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#204126 - 01/09/12 12:30 PM Re: Depicting something as dangerous [Re: Deaccession]  
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We run into the same problem here we usually run into. We play around with related aspects of the thing we are after. A lot of things can be called exaggerating or overreacting without having anything at all to do with danger. It's kind of like:

Q: What word is it that describes a banana?

A: Yellow.

#204132 - 01/09/12 10:32 PM Re: Depicting something as dangerous [Re: Faldage]  
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The initial question seems a bit lame to me, perhaps more than is warranted.

#204136 - 01/10/12 03:48 AM Re: Depicting something as dangerous [Re: Deaccession]  
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Jackie Online content
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This is driving me crazy! (Yeah, yeah, short drive; I know!) I'm beginning to think there isn't one single word. I thought of malign, but like vilify it doesn't necessarily mean danger.
I want to say things like sinisterize.

What's the opposite of sugar-coat?

#204138 - 01/10/12 08:40 AM Re: Depicting something as dangerous [Re: Faldage]  
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Originally Posted By: Faldage
We run into the same problem here we usually run into. We play around with related aspects of the thing we are after. A lot of things can be called exaggerating or overreacting without having anything at all to do with danger.


Faldage, I meant overreacting to or exaggerating the danger of something, overstating it either accidentally or deliberately. I'm still trying to define what we are talking about rather than suggesting an answer to the question (since Candy vetoed my suggestions grin) . The focus of discussion seems to be on the danger, and I think that to answer the question more attention needs to be paid to the distortion of that danger.

Last edited by Tromboniator; 01/10/12 08:41 AM.
#204145 - 01/10/12 11:08 AM Re: Depicting something as dangerous [Re: Tromboniator]  
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down under
Originally Posted By: Tromboniator
.... I'm still trying to define what we are talking about rather than suggesting an answer to the question (since Candy vetoed my suggestions grin) .


blush laugh

#204146 - 01/10/12 11:16 AM Re: Depicting something as dangerous [Re: Candy]  
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In movies of course a dangerous action, mystery, suspense, tension or horror...is accompanied with 'suitable' dramatic music...so we 'know' whats coming!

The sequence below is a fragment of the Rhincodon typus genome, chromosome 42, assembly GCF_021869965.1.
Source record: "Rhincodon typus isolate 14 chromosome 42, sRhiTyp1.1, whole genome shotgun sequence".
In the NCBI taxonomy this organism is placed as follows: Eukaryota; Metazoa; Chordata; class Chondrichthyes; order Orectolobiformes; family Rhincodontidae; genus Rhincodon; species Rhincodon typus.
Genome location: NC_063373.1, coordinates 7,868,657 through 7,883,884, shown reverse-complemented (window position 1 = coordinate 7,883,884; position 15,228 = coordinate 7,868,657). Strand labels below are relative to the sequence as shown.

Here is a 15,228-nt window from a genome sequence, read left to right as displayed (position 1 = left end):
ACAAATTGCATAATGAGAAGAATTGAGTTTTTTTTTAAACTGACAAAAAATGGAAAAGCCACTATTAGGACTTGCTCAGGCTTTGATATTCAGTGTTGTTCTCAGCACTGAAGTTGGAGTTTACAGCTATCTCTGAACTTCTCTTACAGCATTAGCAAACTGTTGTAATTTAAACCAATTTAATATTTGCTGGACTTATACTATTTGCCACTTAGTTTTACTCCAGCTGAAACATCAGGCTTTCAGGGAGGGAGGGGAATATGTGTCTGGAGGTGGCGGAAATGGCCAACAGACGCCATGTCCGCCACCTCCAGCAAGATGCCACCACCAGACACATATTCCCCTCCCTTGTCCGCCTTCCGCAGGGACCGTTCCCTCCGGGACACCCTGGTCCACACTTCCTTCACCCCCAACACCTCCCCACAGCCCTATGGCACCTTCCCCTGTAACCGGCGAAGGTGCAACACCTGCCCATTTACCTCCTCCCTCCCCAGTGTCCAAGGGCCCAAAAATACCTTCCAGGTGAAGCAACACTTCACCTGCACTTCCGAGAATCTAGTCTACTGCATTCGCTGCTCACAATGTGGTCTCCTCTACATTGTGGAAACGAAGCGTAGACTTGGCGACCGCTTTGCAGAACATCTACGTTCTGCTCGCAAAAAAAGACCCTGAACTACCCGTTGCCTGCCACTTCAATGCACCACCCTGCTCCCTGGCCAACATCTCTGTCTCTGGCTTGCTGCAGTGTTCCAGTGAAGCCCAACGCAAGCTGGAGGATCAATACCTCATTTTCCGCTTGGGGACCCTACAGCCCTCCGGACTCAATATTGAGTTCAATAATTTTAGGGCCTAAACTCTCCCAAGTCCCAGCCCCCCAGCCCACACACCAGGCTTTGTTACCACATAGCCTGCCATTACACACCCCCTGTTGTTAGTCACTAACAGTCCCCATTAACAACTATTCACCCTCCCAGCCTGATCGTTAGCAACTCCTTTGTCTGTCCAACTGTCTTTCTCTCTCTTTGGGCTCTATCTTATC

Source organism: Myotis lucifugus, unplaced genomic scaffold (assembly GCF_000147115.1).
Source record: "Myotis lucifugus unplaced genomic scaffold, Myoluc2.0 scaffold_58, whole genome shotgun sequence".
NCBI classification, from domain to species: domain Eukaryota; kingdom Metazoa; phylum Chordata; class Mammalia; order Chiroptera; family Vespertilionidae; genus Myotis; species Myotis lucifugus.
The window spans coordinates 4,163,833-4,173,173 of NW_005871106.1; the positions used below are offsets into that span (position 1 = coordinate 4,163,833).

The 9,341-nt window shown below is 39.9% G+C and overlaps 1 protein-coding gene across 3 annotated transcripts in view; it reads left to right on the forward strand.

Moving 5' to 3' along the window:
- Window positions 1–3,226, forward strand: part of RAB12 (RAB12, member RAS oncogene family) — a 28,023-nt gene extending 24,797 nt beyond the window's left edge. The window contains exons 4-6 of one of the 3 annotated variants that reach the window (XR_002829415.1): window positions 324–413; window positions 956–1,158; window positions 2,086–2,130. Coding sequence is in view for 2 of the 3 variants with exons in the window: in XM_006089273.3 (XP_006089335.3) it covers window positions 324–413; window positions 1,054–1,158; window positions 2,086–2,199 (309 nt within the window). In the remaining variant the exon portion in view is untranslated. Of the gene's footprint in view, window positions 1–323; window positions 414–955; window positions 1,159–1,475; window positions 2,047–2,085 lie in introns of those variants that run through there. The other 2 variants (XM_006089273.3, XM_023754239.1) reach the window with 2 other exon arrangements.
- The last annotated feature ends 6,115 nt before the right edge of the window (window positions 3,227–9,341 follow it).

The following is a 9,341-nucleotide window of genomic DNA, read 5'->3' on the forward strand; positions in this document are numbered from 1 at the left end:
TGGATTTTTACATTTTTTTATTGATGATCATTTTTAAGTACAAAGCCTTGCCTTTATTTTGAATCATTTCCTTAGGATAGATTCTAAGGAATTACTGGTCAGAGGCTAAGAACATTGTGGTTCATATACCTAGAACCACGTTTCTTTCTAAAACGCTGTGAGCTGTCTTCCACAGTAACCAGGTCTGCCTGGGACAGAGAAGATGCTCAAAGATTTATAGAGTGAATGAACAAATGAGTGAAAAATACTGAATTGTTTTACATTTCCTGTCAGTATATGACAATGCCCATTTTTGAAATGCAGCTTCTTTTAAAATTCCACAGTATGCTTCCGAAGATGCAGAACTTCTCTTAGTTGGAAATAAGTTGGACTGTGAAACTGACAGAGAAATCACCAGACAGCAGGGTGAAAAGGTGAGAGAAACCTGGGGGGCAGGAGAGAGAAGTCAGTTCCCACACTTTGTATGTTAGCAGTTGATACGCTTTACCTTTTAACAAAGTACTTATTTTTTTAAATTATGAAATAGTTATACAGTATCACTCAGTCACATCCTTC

#204178 - 01/11/12 10:51 PM Re: Depicting something as dangerous [Re: Candy]  
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What's with these sentences? What is it?

Looking for a word that means depicting something as dangerous.
Looking for a word that means to depict something as being dangerous.

Looking for a word that means depicting something as fluffy.
Looking for a word that means to depict something as being fluffy.

Looking for a word that means depicting something as rough.
Looking for a word that means to depict something as being rough.

Each time I look at the question one way or the other I think it is odd, just odd.

#204181 - 01/12/12 03:03 AM Re: Depicting something as dangerous [Re: Deaccession]  
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Jackie Online content
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The second form of each is more formal than we US'n's tend to be, at least in speech. Most of us wouldn't say the word being. Though it is correct.

Hmm--does it help to set apart the phrase, as: Looking for a word that means 'to depict something as being dangerous'.

Also--more informal speech--all of these omit the "I am" that could/would/should begin the sentence--which really isn't a sentence without those words.

#204182 - 01/12/12 06:19 AM Re: Depicting something as dangerous [Re: Jackie]  
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Thanks for the effort Jackie, but that's not what I mean. I mean I understand the phrase but I don't understand the question. I think Faldage mentioned it rightly: something like a banana and
yellow, some pages back.

#204184 - 01/12/12 04:17 PM Re: Depicting something as dangerous [Re: BranShea]  
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Bran, Jackie is quite correct in saying that the two forms can be equivalent. However, in some contexts, they can have different connotations.
If something is 'dangerous', then that is its perpetual state: if it is 'being dangerous', then it isn't always thatb way, but is at the moment.


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